Traveling as a Vegetarian: how to

Traveling as a vegetarian can be hard. Welcome to the golden guide to make vegetarianism exciting even while traveling.

In 2018 I spent 6 months in India as an exchange student. I did experience the notorious cultural shock everyone talks about, but not when I arrived there. Instead, I felt it on my skin when I returned to Europe. My home. 

To mitigate the constant sadness and rage, upon my return I decided to embrace a novel lifestyle and to take up some new habits. Among them, I decided to become a vegetarian.

I’ve been a vegetarian for 1 and a half years. And I have enjoyed every second of it, even while traveling.

Traveling as a vegetarian can be hard, but also incredibly exciting. Here are my golden tips to make the most of your “traveling as a vegetarian” experience:

  1. Be prepared

First thing first. After checking into your accommodation upon your arrival, go out grocery shopping in a local store. Get some fruit, vegetables and healthy snacks to carry them around in your backpack. In this way, you will have them on hand in case you can’t get a proper vegetarian meal. Besides, you will get to experience the grocery store local culture: one of my favorite parts about traveling!

In addition, make a list of vegetarian friendly restaurants and cafes. HappyCow.net  is a valuable resource to scout vegan restaurants near you!

person holding sliced vegetable
Photo by Maarten van den Heuvel on Pexels.com
  1. Vegetarian vocabulary

One day in my first month in Colombia, I was wandering around Zipaquira when I bumped into a cute food stall. Taking a look at it, I noticed that most of the dishes were meat-based. Yet I approached and asked if there was something without meat, specifying that “soy vegetariana” (I’m a vegetarian). The old owner perplexedly looked at me and answered: we have arepas with chicken!

Long story short: rather than learning the foreign word for vegetarian, better to focus on vegetarian-based vocabulary. You could learn some prior to departure and write them down as you go.

I always travel with my safety notebook, which gathers useful information (such as emergency contacts, my local address, information on my embassy in the country etc). Vegetarian food vocabulary may fit into the notebook too.

  1. Be one step ahead against diet-related fatigue

It’s not a secret: if put in practice in the wrong way, vegetarianism can increase the risk of certain nutritional deficiencies. In my opinion, traveling as a vegetarian can double the risk. 

When I travel, my attention is fully devoted to the local culture. “Adventure” is my traveling mantra, rather than “I gotta be careful to stick with a rich diet”. I start thinking about it the day I feel especially tired. Might it be because I’m not following a nutrition balanced diet? It is very likely.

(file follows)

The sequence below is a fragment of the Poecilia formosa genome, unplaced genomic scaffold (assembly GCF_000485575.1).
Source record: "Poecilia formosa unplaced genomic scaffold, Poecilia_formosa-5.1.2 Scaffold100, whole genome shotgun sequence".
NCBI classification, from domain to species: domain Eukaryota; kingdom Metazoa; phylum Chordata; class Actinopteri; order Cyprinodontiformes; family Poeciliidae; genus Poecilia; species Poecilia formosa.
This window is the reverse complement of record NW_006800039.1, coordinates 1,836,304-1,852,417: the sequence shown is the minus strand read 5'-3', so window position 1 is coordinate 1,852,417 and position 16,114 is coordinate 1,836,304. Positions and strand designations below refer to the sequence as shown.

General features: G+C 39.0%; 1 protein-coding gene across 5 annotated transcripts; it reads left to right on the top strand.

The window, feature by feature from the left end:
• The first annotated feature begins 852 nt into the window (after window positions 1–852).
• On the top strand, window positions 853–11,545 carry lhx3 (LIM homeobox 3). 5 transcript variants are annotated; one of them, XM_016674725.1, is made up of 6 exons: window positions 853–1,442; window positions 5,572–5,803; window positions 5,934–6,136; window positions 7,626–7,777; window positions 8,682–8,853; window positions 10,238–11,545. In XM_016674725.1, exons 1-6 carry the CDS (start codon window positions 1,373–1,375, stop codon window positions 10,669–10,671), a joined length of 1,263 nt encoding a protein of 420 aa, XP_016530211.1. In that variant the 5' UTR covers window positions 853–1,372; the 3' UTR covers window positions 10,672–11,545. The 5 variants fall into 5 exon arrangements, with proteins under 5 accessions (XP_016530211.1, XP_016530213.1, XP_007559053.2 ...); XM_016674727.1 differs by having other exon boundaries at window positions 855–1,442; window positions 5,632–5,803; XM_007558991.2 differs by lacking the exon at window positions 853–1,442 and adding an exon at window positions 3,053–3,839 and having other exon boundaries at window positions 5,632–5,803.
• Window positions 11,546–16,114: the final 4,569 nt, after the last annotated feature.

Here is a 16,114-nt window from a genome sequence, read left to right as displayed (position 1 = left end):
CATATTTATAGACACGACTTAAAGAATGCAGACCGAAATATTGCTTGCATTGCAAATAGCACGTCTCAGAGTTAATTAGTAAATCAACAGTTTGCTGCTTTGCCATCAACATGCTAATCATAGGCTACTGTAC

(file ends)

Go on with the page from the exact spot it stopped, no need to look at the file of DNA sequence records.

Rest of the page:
That is why on my first day, back at the local grocery shop, I tend to buy some lentils, or other iron-rich ingredients. I cook them in the hostel shared kitchen and store them in my food container, one of my travel accessories. I eat them a bit every day, to make sure to make my diet as balanced as possible.

  1. Never be afraid to ask.

If there’s nothing on the menu, make a request!

Normally, restaurants can adapt their dishes based on the customers’ diet. Based on my experience in Europe and in Latin America, a vegetarian dish can be assembled based on a main dish – just without the meat components. The attending staff is likely to look at you just like the men in Zipaquira – astonished. But that could also be the beginning of an interesting conversation.

Never be afraid to ask, and unexpected doors will open up to you. Also food-wise.

One of my first meals in Bogotà.
Patacones, avocado, rice, eggs, salads. Colombia, April 2021.

  1. Open communication – with yourself and with your travel buddies

In case you are traveling with non-vegetarian fellows, it’s important to make them know of your eating habits. Before that, you should be honest with yourself: if you are vegetarian by choice, are you willing to incorporate non-vegetarian elements in your diet in some extreme cases? To what extent is compromise possible – and it feels right to you?

After you have made up your mind, open up about it with your travel companions. Better to have everyone on the same page from day 1.

  1. Be flexible

Traveling as a vegetarian does put limitations on you, but to me it’s totally worth it. To compensate, I just try to be as adventurous as possible. Vegetarian cuisine can be extremely diversified and full of surprises. If you are vegetarian by choice, try to leave your limitations at home and be open-minded about the upcoming culinary experience.

The results will be eye-opening, I promise.

Moroccan food in Brussels. Belgium, 2019.

I consider being a vegetarian as a privilege. I can afford to choose what to eat and what to exclude from my diet.

Vegetarianism to me is a political standing and has now become part of my identity. I am aware that I have to be very careful about how I express this. The concept of vegetarianism is still rather incompatible with many cultures. It happened that my local hosts got offended because I was not going to eat their meat-based food.

Learning how to present my case in a logical and respectful way is part of the learning process.

It’s a journey in itself.

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